Facebook could be facing a multi-billion dollar fine after a European regulator announced Friday that it is launching an investigation into the company over failure to protect user privacy.
The Irish Data Protection Commission, which oversees Facebook's compliance with European law confirmed to CNN on Friday it launched a "statutory inquiry" into Facebook after receiving multiple reports of data breaches affecting the company.
News of the inquiry came just as Facebook announced that it had exposed photos from up to 6.8 million users. The incident comes after the company announced in September the biggest security breach in its history, in which hackers accessed the personal information of tens of millions of Facebook users.
The inquiry is the result of new powers given to the Irish data regulator as a result of the General Data Protection Regulation (GDPR), a European regulation that came into effect in May.
Because Facebook's European headquarters is in Dublin, it must under GDPR inform the Irish data regulator within 72 hours of discovering a breach.
Companies found to have run afoul of GDPR could face a maximum fine of $23 million or 4% of their annual worldwide revenue, whichever is higher.
In Facebook's case, the company had revenue of almost $40 billion in 2017, which means the company could face a fine of up to $1.6 billion if its revenue for 2018 remains roughly the same.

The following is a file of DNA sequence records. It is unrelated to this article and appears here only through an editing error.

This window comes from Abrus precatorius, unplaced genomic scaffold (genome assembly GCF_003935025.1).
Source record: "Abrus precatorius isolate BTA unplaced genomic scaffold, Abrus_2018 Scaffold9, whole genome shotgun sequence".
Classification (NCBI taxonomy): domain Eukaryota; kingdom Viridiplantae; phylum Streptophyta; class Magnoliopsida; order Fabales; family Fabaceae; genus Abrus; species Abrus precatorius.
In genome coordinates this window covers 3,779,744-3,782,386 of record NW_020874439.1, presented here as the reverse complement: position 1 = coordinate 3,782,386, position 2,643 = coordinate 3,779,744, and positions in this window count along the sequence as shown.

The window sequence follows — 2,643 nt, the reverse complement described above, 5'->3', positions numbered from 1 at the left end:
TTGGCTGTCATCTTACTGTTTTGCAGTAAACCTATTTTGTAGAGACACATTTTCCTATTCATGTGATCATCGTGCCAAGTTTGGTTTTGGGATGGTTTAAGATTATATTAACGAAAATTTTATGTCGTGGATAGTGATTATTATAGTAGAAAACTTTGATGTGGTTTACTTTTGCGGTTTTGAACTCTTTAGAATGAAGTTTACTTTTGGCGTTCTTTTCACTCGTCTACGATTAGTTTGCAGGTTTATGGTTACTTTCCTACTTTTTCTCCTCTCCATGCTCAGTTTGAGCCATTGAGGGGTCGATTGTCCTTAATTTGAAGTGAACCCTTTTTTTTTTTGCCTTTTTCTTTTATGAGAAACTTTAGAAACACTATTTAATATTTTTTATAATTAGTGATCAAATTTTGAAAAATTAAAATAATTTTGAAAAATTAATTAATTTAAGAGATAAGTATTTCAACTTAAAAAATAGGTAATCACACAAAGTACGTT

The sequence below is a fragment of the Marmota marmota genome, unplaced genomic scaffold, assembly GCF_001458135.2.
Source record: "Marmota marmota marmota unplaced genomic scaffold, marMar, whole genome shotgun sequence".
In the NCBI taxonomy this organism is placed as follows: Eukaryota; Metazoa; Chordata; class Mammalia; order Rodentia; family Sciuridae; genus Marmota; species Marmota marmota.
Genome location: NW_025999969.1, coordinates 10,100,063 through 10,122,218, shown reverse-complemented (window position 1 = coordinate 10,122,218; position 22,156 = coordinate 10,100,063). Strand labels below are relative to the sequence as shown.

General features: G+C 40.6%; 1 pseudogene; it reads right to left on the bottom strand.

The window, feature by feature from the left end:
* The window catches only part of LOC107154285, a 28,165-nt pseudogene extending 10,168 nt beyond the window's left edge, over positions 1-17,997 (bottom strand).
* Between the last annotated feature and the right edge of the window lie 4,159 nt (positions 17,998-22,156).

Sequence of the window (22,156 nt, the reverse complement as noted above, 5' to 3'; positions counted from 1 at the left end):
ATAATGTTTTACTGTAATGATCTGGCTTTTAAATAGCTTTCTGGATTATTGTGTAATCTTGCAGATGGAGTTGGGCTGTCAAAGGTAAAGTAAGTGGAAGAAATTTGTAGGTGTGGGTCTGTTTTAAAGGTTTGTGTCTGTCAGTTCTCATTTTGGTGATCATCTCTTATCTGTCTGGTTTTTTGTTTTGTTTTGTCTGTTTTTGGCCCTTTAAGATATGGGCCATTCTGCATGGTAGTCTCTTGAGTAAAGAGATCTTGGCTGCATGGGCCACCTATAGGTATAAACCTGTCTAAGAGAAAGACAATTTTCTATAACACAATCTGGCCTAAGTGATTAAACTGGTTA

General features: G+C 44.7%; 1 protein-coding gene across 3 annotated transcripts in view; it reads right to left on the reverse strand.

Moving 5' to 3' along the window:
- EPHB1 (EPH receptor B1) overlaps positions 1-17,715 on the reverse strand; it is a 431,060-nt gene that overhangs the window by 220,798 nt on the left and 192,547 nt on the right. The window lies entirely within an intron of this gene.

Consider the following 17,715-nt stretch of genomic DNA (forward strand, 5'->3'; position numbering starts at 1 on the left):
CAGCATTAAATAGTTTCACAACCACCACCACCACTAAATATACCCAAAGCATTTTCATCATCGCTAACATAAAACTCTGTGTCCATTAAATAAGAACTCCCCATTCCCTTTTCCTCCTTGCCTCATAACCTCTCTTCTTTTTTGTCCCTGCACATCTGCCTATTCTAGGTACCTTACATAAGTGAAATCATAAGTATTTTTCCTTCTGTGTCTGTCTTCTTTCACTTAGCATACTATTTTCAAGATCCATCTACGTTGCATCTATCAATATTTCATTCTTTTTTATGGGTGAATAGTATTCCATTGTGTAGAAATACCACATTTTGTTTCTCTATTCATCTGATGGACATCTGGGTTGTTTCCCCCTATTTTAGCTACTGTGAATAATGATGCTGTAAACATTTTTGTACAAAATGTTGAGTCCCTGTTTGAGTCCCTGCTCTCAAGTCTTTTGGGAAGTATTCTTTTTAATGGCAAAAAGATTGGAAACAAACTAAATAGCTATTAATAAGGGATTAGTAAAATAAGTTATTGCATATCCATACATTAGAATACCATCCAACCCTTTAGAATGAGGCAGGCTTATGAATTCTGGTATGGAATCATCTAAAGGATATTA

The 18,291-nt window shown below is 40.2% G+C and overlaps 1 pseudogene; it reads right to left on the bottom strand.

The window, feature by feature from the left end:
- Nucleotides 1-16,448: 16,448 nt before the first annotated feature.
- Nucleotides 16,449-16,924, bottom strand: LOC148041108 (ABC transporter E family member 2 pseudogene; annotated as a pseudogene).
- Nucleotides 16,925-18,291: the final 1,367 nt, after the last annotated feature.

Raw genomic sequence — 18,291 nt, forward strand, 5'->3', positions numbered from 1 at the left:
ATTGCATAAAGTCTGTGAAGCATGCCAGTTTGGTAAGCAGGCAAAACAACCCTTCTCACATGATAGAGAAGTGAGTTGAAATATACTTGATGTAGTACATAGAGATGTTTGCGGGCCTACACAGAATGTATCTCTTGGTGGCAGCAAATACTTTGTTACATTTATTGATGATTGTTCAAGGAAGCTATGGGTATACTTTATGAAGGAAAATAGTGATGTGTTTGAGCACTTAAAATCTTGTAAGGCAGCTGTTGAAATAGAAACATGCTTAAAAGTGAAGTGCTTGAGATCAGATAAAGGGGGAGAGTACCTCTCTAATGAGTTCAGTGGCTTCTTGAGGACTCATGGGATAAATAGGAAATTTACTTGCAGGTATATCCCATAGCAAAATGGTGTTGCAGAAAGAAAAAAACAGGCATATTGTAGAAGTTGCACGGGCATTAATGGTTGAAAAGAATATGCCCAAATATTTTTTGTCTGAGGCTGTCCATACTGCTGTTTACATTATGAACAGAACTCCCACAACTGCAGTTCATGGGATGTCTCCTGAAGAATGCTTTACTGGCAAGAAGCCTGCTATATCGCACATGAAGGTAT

The bug, which involved the exposure of millions of Facebook users' photos and occurred over a 12-day period, was discovered in September. But Facebook reported the breach to its European regulator two months later, on November 22, according to the company.
Facebook said it filed the report as soon as it had "established it was considered a reportable breach."
Graham Doyle, the regulator's head of communications, said the Irish Data Commission launched an inquiry this week stemming from several breach notifications it has received from Facebook.
When Facebook made the announcement of its biggest breach ever in September, the Irish Data Protection Commission expressed concern at the time about the lack of information it said it had received from the company.
"We are in close contact with the Irish Data Protection Commission and are happy to answer any questions they may have," a Facebook spokesperson told CNN.